Yale School of Management

Laszlo Bock '99, VP People Operations, Google

In 2006 alone, 1.2 million people tried to get his attention. This past year, more than two million sent their resumes his way. In short, Laszlo Bock ’99 is a very popular man.

Bock is the vice president of people operations at Google, or in non-Google speak, the head of human resources for the company. But like much about Google, it’s anything but a traditional HR job, encompassing all aspects of employee health and well-being. In certain circles, he’s practically a celebrity. He’s given speeches across the country on how Google treats its employees and has testified before Congress on the H1B foreign skilled worker visa program. The general public doesn’t know him; surely few applying to Google have ever heard of him. But as a member of Google’s Executive Management Group, he’s right in the middle of one of the decade’s most dynamic corporations, one that added 7,000 employees last year alone.

“There’s a very deliberate managed chaos here,” he said. “We try to take the best and brightest from every school, every company, every country, all with a shared sense of, ‘We don't really like hierarchy, and we really like getting things done, and we like trying crazy things,’ and put them together.”

Bock’s been on the job since early 2006, following a career that included stops at General Electric and McKinsey. At General Electric, he ran a portion of human resources for one of the company’s financial businesses, GE Capital Solutions, where he says he loved the job and had no intention of leaving. But then he received a call from Google. “When it’s Google,” he said, “you take the call.” What most impressed him during his interviews at Google was not just the talent of the people he met, but the emphasis the company puts on experimentation and innovation. This extended to human resources, usually a more conservative occupation.

The best way to understand the scope of his job is to see Google not just as a company that creates products but one that in some ways operates as its own city (or cities, since the company has operations in more than 25 locations in the United States alone). There are restaurants on the campuses, where the food is always free. There is daycare, massage, on-site healthcare, a concierge service, on-site oil change and car wash, dry cleaning, a hair stylist, and a bike shop. Bock oversees all of them. He’s also in charge of benefits (for a peek, click here) and employee retention. And, of course, he oversees hiring.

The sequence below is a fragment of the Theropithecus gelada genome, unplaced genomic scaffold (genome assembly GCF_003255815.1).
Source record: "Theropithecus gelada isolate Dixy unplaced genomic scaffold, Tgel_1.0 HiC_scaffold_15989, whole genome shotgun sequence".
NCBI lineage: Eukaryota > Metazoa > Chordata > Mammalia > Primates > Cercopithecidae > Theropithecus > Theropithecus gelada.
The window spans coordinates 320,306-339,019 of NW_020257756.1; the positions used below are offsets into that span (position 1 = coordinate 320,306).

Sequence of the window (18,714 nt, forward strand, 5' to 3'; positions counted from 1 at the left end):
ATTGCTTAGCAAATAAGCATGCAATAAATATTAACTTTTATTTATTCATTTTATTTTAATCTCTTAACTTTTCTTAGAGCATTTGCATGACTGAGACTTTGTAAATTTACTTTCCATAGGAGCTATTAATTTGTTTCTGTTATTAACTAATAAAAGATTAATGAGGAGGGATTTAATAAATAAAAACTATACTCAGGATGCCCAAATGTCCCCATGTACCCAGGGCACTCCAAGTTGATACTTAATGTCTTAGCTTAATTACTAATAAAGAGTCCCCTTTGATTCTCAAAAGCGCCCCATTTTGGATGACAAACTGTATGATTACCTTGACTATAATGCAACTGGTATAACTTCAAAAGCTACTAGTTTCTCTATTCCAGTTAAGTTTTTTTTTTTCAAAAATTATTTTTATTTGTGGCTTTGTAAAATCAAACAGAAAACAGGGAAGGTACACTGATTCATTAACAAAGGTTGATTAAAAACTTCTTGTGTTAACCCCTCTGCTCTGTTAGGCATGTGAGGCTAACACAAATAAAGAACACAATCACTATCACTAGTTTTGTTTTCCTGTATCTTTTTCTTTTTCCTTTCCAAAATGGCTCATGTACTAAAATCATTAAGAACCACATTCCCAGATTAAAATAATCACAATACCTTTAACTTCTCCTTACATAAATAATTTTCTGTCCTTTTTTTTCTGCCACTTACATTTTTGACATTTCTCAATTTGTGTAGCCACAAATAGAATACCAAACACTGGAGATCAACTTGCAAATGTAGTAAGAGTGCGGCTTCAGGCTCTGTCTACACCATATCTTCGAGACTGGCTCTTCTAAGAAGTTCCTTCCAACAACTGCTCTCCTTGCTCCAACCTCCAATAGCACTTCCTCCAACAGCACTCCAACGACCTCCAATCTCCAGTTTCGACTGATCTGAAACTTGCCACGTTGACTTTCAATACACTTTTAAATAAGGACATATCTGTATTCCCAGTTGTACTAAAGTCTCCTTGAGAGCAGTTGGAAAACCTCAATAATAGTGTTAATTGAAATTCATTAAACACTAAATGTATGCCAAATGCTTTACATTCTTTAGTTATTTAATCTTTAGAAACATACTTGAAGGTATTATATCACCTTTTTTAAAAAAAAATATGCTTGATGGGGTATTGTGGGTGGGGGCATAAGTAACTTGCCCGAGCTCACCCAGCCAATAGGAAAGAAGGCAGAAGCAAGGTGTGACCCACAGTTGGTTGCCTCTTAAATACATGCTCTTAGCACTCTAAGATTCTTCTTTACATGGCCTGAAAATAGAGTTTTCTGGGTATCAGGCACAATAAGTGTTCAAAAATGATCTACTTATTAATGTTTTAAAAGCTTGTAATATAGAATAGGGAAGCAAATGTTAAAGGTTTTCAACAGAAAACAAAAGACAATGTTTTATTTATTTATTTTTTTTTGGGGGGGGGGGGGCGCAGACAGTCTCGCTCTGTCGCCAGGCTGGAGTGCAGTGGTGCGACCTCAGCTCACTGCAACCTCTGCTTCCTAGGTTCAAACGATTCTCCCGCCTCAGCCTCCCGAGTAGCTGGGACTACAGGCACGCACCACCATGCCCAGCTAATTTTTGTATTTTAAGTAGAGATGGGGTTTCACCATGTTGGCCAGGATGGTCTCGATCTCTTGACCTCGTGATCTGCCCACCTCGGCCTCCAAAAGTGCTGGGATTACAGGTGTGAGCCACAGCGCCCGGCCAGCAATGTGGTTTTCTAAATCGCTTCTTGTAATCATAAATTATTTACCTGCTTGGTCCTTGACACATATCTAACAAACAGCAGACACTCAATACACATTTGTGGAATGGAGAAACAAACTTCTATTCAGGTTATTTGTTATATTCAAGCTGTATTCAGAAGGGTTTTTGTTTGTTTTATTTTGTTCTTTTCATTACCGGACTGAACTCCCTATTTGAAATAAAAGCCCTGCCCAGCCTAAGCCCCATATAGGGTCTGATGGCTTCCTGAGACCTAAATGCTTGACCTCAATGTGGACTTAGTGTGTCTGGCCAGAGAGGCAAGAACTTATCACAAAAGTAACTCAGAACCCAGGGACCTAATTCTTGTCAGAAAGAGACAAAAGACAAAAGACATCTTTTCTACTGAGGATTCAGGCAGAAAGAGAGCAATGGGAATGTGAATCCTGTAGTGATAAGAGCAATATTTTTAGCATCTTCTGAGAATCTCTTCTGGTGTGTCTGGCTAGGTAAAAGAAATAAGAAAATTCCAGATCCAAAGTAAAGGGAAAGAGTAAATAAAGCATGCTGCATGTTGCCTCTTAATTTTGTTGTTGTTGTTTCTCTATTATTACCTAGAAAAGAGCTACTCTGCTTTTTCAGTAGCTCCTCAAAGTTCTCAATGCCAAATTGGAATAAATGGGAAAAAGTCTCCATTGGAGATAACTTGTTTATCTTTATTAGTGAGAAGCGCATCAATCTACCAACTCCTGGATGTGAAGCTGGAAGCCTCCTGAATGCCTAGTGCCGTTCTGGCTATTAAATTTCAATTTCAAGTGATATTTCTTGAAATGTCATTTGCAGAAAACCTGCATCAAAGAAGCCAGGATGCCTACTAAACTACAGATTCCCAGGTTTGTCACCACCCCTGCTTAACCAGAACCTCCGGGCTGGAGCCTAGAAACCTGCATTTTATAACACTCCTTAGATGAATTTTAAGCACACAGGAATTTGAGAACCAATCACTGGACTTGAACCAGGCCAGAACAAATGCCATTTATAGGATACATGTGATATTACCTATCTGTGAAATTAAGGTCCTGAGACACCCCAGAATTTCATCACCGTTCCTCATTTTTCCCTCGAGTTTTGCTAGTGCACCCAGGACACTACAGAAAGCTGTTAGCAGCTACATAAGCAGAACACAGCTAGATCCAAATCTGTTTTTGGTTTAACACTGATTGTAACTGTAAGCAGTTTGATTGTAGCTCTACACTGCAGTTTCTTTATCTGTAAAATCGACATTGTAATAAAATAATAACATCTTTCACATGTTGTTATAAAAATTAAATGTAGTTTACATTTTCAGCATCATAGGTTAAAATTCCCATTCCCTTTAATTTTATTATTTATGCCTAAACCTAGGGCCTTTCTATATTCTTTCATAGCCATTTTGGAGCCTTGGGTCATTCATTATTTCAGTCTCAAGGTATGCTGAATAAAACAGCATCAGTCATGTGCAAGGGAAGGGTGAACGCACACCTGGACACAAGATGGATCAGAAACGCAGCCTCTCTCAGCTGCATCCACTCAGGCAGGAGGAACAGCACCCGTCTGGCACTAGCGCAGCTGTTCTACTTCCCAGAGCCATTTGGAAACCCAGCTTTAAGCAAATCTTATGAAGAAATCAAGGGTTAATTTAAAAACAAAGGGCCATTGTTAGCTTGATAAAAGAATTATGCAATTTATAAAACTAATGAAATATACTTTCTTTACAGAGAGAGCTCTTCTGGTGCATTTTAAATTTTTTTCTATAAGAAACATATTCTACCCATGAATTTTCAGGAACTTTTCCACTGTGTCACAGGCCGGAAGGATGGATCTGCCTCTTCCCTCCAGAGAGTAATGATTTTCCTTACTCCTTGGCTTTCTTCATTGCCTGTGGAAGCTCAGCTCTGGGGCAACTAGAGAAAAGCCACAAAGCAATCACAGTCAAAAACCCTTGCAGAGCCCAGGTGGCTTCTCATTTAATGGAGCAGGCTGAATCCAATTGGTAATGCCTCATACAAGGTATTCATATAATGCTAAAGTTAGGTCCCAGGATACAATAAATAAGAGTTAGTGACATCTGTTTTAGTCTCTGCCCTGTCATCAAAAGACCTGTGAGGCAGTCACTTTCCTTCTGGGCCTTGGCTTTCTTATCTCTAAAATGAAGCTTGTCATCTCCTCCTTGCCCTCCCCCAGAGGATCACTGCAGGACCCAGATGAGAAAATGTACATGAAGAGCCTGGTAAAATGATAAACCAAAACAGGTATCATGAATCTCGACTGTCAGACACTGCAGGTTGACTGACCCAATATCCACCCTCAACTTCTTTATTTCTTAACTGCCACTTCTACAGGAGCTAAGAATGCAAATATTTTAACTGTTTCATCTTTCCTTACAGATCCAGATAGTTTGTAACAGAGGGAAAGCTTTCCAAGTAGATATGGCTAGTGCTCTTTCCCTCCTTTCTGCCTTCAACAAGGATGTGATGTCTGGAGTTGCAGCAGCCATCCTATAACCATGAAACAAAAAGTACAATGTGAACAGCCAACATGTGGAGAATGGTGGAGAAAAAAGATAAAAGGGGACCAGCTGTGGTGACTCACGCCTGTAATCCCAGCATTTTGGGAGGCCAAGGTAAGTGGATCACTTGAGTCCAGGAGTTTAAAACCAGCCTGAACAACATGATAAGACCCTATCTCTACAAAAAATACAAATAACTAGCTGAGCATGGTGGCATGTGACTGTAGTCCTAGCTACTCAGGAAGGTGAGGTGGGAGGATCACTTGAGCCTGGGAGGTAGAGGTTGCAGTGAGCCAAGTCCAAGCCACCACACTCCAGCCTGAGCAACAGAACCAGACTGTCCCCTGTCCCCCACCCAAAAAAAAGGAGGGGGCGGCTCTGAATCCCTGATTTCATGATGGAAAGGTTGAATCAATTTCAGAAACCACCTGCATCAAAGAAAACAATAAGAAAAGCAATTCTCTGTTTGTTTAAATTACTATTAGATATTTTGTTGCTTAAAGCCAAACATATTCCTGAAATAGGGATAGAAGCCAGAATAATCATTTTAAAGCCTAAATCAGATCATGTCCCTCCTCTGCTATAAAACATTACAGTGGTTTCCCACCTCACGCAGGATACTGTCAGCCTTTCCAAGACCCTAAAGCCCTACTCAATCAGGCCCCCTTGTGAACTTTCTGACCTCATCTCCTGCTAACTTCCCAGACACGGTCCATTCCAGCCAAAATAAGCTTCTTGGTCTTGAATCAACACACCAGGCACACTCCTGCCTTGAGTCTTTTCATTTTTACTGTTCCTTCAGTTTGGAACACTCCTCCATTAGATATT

“We’ve done some things no other company has done in terms of people operations,” he said. “We have a lot of green programs, such as hybrid car subsidies. We’ve created entirely new reward systems, like our Tradable Stock Options. The underlying notion is, ‘How can we make this a great place to work, so that people are excited about contributing here, and are able to be efficient both here and in their personal lives? Are people delighted? How do they work and play together? And how can we make that better?’”

Bock hadn’t planned to go into human resources. After he graduated from Pomona College in 1993, he worked at a nonprofit he started while in school called Peer Group Opportunities, and stumbled into acting, landing a handful of small parts on “Showtime kinds of movies,” as he called them before quickly adding, “Nothing inappropriate.” He dabbled in financial analysis at a private equity-funded building products company before joining Hewitt Associates as a consultant. He enrolled in SOM to broaden his business knowledge, and joined McKinsey upon graduating in 1999, where he led teams focused on the high-tech and private equity industries. “I lived the life-cycle of the dot-com boom,” he said. “It was several years of growth strategy and marketing work, followed by several years of turn-around and operations work.”

After four years at McKinsey, Bock decided he missed dealing with “people-related” issues and took a job as head of compensation for an arm of GE Capital. Then Google called.

“Part of the reason I went into people operations is because you do have a very broad mandate,” he said. “It’s an opportunity to help Google continue to scale at an unprecedented pace.”

Bock stresses that MBA students would be remiss to ignore this area as a potential field. There have been dramatic changes in the nature of labor markets in the past 15 years. He said that while companies have spent decades focusing on how to sell more and operate more efficiently, very few have been as thoughtful on the topic of how to best instill a balance of autonomy, collaboration, and innovation among their people. “This is the next major area of transformation in business,” he said. “Connecting the dots between the business and analytical skills you acquire at Yale SOM and the ‘finishing school’ of operational experience in consulting, banking, or brand management, creates a powerful combination. And not a lot of people with that training go into HR. That creates an immense opportunity to change the profession and build something unique. For people with the right skill set, you can move very quickly and make a huge difference.”

Obviously, most HR jobs aren’t as appealing as Google’s. The company carries a tremendous amount of cache. But Bock tends to downplay his new position when he meets people socially for the first time. “Usually if asked, I’ll say I’m at Google, and then if pressed that I’m in people ops,” he said. “I can be pretty vague about my specific role and title because I find conversations more interesting (and honest) if people don’t know I lead the function.”